Explore how we progress toward change by negotiating five discrete stages, from our “comfort zone” to a place where we are able to maintain momentum for change.
In the January/February 2002 edition of Psychotherapy Networker there is an article by the name I’ve given this title. It appeared in a feature called “From Research to Practice” and discussed a large cross-sectional study of 3,000 people. What they found was very interesting. We generally do not enter therapy to actively resolve our problems, reduce our symptoms and retool our lives. Rather, we tend to negotiate five discrete stages as we progress toward change.
- In the initial stage, PRECONTEMPLATION, we’re largely unaware of our problems and have no intention of changing our behavior. Why should we? We’re quite contented with ourselves just as we are.
- Next, in the CONTEMPLATION stage, while aware we face problems, we haven’t yet made a commitment to take action. If we suspect change will require some effort on our part (and it certainly will!), we remain hopeful that things will magically improve on their own as we continue adjusting to the current situation.
- Then we go through a PREPARATION stage in which we intend to take action within the next month. Now we’re getting serious. Not quite ready to step off our familiar path and travel new territory, but we’re more seriously talking ourselves into the courage we will need if we’re to actually explore what we must do in order to create change.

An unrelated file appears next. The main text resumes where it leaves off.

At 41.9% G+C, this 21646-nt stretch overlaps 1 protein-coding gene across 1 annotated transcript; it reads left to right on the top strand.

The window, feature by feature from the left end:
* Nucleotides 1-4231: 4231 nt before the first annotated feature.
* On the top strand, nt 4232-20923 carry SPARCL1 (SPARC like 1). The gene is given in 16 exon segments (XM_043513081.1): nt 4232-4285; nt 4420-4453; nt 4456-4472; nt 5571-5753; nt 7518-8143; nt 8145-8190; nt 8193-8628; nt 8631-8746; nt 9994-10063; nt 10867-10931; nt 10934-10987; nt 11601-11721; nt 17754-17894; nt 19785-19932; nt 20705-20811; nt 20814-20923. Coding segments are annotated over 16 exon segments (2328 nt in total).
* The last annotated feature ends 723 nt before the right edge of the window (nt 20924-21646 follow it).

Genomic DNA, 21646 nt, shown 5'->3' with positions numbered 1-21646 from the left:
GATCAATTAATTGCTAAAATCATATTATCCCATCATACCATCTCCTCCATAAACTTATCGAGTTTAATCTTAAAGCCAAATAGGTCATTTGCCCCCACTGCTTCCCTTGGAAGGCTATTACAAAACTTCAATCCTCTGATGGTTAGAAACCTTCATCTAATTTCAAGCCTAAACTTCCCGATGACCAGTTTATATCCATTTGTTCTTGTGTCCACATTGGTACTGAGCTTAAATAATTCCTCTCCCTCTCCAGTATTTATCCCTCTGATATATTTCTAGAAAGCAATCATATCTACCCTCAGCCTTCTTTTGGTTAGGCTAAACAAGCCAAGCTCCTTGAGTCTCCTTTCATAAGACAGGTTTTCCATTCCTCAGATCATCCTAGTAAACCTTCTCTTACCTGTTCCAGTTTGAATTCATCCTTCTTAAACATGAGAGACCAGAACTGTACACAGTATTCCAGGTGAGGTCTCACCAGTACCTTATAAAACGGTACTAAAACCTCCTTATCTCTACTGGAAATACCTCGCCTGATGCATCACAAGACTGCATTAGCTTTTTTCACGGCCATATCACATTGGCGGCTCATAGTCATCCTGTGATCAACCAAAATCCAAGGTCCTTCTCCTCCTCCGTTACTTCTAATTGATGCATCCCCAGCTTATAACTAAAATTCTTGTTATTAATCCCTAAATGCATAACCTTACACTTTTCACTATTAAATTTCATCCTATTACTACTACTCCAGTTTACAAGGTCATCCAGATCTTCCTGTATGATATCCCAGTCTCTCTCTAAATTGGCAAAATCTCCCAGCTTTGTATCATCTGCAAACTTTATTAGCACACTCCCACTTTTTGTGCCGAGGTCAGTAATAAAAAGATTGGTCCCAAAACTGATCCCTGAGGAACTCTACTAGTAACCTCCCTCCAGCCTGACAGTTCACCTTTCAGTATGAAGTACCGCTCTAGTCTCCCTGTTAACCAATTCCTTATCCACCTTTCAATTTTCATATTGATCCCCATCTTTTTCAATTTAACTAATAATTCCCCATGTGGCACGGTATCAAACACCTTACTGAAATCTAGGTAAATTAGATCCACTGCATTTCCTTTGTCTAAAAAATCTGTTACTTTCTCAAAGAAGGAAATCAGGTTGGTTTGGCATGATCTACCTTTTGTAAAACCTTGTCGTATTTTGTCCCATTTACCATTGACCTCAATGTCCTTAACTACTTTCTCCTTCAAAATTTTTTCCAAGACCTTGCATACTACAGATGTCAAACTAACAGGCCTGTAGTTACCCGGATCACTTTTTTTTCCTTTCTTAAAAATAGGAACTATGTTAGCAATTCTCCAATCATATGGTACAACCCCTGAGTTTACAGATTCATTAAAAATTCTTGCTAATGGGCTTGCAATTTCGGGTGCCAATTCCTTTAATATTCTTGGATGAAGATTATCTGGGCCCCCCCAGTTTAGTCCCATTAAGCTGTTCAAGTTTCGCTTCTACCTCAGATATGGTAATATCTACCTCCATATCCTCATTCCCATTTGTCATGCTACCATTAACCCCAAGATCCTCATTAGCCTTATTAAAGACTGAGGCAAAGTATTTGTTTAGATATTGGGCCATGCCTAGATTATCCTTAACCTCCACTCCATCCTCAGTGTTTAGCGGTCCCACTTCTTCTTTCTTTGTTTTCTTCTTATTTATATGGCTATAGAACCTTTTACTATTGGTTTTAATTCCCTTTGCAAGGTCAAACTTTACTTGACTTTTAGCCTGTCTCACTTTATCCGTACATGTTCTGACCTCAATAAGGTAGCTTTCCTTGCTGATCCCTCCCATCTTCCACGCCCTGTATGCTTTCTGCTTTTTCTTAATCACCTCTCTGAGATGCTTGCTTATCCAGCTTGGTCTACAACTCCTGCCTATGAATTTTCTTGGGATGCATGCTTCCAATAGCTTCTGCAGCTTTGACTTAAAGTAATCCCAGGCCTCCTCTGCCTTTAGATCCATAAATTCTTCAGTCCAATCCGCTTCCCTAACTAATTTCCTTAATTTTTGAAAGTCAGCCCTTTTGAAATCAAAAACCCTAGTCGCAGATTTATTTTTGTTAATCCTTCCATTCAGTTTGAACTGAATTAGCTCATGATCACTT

- At the ACTION stage, in which only 10 to 15 percent of us are engaged at any one time, we finally take concrete steps to overcome our problems. This is when we need all the courage we can muster, because permanent change is not often easy — otherwise more of us would be making the changes in our lives that we say we “want” to make, but keep putting off.
- Finally, there is MAINTENANCE when we work to consolidate our gains and prevent relapse. Of course, the difficulty of continuing to move toward behavior and ideals we set for ourselves is not always as hard as it can be for those struggling with addictions. Nevertheless, it’s important to remind ourselves that it took time to develop habits and beliefs that weren’t life-affirming — and it takes time to turn ourselves around until we’re comfortable with the new person we’re becoming.
The study confirms what most therapists already know. Most of their clients don’t come to therapy gung-ho to dramatically turn their lives around. They come for many different reasons, depending on which stage of change and transformation they are in. This is why Support4Change presents a wide variety of material. We hope to encourage some of you to examine the situations you’ve been “putting up with” and at least begin moving toward change in the not-too-distant future. For those who have already decided they must do something about their situation, we hope our ideas will offer practical ways you can take steps today to change and then to maintain those new beliefs and behaviors.